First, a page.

Nancy Hatch Woodward has
been a freelance writer for over 15 years and has published over 650
articles (the vast majority in national publications). She is
the co-author of Eldercare: Caring for Your Aging Parents
(National Institute of Business Management 2002). In addition,
she has published short stories, poetry, and essays in a number of
publications. Nancy has taught creative writing through
Chattanooga State Community college, college writing at the
University of Tennessee Chattanooga, and business writing for
corporations such as BlueCrossBlueShield of Tennessee. Nancy is also the founder of ChattaRosa, a writing and critiquing group for women.
To find out more about Nancy FOLLOW HERE
Are You a Writer?
Being a writer in the South has its special miseries, which include isolation, madness, tics, amnesia, alcoholism, lust, and loss of ordinary powers of speech. One may go for days without saying a word. – Walker Percy
When I first made a serious commitment to writing, the books for writers were pretty strict – if you want to be a real writer, they said, you have to put butt to chair every single day, even if it means you get up at 5 a.m. to do so. No excuses. No whining. A writer writes, and if you aren’t writing, you are not really a writer.
It felt daunting, this role of writer. You had to be unforgivingly dedicated to it, but I had children and a part-time job. And yet, Tillie Olsen managed it. As the New York Times noted in her obituary in 2007, she was “a working mother starved for time to write, . . . Her first published book, Tell Me a Riddle (1961), contained a short story, ‘I Stand Here Ironing,’ in which the narrator painfully recounts her difficult relationship with her daughter and the frustrations of motherhood and poverty.” And yet, she ended up with “an influential body of work.” I love her work. And surely, if she could find the time to write, so could I – if I really wanted to be a writer.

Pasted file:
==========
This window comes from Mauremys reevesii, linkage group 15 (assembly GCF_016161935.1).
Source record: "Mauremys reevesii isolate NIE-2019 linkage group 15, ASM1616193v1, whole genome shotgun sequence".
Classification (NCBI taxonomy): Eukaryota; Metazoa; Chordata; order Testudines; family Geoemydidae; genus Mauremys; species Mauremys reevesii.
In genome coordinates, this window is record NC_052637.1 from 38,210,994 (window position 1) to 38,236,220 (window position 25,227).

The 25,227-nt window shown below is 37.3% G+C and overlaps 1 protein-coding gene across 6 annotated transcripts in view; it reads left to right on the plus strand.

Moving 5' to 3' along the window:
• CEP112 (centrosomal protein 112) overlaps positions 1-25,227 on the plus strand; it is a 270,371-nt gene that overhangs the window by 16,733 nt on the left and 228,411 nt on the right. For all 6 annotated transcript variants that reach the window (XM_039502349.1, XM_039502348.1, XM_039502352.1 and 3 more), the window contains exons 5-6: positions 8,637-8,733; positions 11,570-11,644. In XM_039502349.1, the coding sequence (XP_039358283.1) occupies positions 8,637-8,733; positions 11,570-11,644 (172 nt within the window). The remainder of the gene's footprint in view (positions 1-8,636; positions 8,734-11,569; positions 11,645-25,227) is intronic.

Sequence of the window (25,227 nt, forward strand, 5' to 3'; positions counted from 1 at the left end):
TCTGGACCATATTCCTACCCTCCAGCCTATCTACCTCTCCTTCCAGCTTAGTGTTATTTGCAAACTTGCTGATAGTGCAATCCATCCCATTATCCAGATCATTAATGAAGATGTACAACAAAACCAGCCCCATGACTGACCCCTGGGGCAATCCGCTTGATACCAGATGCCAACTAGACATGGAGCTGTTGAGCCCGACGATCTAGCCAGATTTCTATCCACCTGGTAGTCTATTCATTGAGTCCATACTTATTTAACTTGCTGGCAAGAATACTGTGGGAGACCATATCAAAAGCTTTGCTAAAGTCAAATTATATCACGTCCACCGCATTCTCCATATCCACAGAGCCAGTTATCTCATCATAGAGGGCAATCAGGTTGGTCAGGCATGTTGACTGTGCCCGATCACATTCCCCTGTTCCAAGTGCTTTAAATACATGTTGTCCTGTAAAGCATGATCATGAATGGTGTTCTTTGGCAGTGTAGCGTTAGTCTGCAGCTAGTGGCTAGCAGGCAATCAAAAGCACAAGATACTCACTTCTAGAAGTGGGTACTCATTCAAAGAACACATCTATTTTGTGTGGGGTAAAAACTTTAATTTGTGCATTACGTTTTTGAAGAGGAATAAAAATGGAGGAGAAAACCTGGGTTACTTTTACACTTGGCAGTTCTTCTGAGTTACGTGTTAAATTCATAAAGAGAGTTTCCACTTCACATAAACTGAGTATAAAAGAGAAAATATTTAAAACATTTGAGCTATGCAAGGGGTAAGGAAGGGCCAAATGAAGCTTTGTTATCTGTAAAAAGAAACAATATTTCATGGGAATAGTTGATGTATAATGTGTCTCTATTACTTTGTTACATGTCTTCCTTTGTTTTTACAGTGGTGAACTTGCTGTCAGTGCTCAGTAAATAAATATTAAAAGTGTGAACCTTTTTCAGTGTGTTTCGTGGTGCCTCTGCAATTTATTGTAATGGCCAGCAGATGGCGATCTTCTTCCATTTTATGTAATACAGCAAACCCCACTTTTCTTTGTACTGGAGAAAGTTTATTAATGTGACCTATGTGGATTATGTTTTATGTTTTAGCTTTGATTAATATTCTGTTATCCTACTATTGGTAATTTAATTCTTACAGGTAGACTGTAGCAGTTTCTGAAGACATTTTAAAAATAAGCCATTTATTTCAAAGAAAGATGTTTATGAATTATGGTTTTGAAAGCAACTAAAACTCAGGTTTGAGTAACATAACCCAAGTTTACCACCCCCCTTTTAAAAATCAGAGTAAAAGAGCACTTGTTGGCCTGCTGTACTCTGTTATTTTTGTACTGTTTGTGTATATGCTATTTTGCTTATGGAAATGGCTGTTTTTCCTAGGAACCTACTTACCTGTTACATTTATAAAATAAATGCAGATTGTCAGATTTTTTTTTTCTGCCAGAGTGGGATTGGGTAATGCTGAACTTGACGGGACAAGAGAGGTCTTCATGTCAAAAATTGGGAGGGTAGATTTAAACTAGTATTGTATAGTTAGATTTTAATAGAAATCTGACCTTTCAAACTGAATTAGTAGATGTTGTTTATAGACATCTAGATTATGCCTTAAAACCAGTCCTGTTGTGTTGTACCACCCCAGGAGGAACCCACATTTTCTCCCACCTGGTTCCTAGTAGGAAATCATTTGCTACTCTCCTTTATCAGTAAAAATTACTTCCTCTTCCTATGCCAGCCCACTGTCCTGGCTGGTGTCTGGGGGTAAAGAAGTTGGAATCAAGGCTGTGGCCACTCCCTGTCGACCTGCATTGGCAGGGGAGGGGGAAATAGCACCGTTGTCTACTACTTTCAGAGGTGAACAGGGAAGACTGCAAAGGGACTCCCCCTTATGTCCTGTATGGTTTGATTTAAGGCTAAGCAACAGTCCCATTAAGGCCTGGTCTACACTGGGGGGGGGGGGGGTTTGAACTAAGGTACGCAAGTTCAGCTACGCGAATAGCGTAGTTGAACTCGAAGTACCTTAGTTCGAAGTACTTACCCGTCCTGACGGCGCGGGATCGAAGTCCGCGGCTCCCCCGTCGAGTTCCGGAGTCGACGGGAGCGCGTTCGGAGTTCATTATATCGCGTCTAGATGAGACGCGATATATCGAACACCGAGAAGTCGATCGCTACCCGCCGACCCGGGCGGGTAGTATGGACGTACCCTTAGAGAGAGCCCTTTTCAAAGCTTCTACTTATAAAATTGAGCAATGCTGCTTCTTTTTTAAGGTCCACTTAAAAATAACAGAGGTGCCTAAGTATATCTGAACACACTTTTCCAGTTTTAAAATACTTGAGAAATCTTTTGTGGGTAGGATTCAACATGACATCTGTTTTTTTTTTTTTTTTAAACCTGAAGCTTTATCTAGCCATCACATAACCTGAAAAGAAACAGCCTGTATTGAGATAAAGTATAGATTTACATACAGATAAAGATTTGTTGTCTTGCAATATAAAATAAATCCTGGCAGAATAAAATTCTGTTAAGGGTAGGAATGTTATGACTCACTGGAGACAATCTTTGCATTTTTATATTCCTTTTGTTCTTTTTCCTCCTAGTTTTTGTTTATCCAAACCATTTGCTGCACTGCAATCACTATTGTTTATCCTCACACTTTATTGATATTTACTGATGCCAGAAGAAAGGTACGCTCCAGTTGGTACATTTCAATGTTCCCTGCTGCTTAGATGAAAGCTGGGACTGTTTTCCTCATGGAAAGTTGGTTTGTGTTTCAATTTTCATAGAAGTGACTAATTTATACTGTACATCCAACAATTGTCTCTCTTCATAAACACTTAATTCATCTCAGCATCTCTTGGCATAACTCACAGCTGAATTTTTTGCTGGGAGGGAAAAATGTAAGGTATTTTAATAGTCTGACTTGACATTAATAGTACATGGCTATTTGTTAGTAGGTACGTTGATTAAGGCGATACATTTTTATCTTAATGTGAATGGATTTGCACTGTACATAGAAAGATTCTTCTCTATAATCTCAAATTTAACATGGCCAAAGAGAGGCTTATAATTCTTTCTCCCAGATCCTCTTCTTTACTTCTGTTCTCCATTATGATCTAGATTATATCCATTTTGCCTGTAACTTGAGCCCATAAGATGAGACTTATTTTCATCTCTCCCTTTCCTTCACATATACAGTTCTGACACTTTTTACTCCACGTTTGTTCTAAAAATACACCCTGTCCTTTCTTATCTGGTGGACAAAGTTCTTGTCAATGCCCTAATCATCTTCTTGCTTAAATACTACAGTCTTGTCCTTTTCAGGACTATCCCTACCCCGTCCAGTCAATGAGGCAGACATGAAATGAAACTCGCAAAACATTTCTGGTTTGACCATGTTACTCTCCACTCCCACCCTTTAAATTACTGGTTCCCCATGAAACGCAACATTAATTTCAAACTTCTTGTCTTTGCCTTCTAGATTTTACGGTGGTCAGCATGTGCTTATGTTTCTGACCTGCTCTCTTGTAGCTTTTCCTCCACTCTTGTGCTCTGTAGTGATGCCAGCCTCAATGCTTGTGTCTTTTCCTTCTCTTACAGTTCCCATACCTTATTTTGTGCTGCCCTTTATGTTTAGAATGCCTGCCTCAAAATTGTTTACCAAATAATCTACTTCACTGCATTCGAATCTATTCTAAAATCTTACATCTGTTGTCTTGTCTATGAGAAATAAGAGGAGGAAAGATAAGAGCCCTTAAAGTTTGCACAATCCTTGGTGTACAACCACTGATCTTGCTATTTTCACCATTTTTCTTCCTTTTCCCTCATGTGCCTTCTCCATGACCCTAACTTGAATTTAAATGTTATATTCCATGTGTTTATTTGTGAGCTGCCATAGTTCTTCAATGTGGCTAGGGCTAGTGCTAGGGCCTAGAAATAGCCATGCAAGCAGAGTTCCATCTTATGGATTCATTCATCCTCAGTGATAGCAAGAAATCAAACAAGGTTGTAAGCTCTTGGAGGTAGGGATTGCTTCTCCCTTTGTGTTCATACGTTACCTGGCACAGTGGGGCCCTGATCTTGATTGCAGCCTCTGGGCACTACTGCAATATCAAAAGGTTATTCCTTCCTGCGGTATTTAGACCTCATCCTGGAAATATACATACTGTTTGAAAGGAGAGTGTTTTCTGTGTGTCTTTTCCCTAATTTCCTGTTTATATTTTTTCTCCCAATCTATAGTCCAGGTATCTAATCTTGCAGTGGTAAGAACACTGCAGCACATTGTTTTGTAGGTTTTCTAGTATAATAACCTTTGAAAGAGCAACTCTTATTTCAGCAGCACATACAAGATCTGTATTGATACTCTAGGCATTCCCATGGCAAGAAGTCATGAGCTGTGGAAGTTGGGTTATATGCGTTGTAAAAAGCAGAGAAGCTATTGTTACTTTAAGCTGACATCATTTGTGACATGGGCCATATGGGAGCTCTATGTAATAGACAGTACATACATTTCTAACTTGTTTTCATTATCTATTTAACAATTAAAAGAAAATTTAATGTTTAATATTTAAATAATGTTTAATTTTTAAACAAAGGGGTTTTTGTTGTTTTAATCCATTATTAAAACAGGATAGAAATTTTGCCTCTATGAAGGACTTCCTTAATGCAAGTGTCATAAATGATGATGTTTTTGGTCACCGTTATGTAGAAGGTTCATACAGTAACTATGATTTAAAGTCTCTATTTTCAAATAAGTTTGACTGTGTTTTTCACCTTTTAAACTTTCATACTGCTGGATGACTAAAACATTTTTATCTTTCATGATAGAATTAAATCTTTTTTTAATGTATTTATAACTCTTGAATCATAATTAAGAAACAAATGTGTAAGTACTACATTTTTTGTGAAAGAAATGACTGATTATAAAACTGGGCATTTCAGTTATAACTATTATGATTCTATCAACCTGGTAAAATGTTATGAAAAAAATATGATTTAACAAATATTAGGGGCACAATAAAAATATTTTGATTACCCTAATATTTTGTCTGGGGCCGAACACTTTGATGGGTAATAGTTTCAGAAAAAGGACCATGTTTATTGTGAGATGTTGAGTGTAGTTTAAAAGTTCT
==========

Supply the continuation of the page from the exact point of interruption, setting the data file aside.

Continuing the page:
Then, in 1986, almost overnight, the definition of a writer changed, when Natalie Goldberg published Writing Down the Bones. Instead of a grueling manual about style, rules, and commitment, Goldberg’s book – written in rapidfire, short chapters, celebrated freewriting exercises and made writing a fun exploration. Read a chapter, get inspired, try a writing exercise – 10 minutes tops. And with it went the overwhelming guilt that you weren’t committed enough to your vocation. Write when you can, about anything, get with friends and share your writing, go to a little café and eat cookies while you write.
No more living by the Red Smith quote, “Writing is easy, all you do sit down at a typewriter and open a vein.” Yea! We’re all writers. I loved Natalie Goldberg, because she made me feel so much better about myself. Writing was more of a state of mind then a grueling task. As the Canadian novelist, Morley Callaghan, said, “There is only one trait that marks the writer. He is always watching. It’s a kind of trick of mind and he is born with it.” If that was the definition, I’d always been a writer.
But it’s now 2012, and once again, there has been a shift in attitude. As James Michner noted, “Many people who want to be writers don’t really want to be writers. They want to have been writers. They wish they had a book in print.” So, after our lovefest with thinking about writing, but not actually spending much time at our craft, we have learned only too well that if we want to be serious writers, we must make it a priority. We’ve come full circle. Writing well and getting published means putting in the hours – some people say (Malcolm Gladwell in his book Outliers) it takes a good 10,000 hours to excel at any pursuit. And that means butt to chair. Maybe not every morning at 5 a.m., but a steady, regular commitment – though you can fudge a little and count the 20 minutes in your show when you deeply contemplating some aspect about plot, characterization or setting for your novel! Enough – get right back to your chair!
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